Is There a Difference Between Theist and Atheist “Irrationality”?
by Tom Gilson
Defining “Irrationality”: It seems to me there’s a difference between theists’ and atheists’ ideas of “irrationality.”When Christian apologists speak of reason and rational thinking, more often than not they’re talking about the practice of moving from carefully evaluated evidences and premises through a valid process of logical reasoning to a sound conclusion. They’re talking about reasoning. Irrationality, for apologists, is typically definable as, applying unsound and/or fallacious reasoning.
In my experience with leading New Atheist authors and in online debates, more often than not their conception of reason and rational thinking is that rationality is defined by rejecting all knowledge that cannot be acquired through empirical methods, preferably scientific. Irrationality for them is often definable as, concluding that the supernatural exists when there is no empirical evidence for it.
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I am not saying that atheists care nothing for logical validity, but rather that (in my experience) they tend in practice to make empiricism primary, and to subordinate the quality of reasoning processes to the acceptability of the reasoning outcome.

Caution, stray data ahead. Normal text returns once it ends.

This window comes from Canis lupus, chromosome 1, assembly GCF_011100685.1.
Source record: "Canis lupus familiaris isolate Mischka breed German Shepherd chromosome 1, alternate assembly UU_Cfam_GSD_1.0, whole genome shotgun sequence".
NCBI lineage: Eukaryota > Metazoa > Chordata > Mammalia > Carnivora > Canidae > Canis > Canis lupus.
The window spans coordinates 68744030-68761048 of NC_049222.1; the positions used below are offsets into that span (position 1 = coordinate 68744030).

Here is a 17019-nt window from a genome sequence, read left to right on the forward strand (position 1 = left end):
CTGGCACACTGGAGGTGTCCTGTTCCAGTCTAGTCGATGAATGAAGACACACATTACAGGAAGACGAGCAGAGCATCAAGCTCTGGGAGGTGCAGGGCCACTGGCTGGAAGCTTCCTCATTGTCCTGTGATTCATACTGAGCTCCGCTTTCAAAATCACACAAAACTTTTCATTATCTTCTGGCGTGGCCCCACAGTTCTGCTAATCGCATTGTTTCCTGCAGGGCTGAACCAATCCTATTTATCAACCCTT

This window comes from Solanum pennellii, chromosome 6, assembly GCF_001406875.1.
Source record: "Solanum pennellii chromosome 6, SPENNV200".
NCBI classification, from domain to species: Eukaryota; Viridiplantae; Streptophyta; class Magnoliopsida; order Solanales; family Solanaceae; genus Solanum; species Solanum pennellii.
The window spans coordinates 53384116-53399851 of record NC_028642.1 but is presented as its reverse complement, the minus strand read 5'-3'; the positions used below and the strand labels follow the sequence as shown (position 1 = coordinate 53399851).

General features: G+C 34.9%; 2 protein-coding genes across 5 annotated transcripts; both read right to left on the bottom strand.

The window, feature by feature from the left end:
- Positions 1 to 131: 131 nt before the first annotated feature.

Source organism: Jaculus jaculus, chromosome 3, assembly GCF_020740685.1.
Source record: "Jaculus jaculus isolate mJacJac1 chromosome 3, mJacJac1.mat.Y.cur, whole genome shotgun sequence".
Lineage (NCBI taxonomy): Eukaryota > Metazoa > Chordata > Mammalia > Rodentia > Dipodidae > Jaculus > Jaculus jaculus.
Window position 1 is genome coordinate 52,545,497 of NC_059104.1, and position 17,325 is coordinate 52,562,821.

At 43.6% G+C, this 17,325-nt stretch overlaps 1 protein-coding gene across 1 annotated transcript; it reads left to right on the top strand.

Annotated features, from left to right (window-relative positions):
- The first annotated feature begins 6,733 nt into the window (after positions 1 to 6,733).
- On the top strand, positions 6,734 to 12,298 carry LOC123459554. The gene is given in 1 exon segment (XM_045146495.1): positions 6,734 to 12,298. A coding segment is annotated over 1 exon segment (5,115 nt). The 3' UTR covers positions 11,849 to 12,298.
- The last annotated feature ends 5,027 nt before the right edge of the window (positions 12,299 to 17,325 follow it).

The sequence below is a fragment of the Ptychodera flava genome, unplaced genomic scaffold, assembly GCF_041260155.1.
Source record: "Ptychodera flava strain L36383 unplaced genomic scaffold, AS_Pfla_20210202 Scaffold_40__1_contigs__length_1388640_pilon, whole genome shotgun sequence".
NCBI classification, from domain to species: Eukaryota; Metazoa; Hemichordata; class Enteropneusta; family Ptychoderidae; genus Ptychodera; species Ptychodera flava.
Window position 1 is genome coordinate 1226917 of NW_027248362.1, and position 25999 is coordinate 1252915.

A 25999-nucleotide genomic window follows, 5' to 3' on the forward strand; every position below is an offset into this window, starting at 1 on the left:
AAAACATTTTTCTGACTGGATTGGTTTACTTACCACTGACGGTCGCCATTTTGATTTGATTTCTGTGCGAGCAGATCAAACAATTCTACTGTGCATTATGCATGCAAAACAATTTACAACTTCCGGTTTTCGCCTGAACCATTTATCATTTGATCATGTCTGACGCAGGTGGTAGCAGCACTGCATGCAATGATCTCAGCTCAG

I’m also not saying that theists never commit the same error. I’m saying rather that the most prominent anti-theistic apologists do seem to do it much more than the leading theistic apologists. I say this with full recognition that I can’t demonstrate this through any quantitative analysis. In my reading, however, of Dawkins, Harris, Hitchens, Coyne, Krauss, and others of their tribe, I have seen much more emphasis on “you must rely only on empirical results” than “you must exercise reason validly.”
Atheist Irrationality: Disclaimers made, there is folly in what I have observed as atheists’ outcome-centered way of assessing rationality: it encourages people to consider themselves rational if they deny the supernatural, regardless of how they reached that conclusion.
Here’s how I explained it…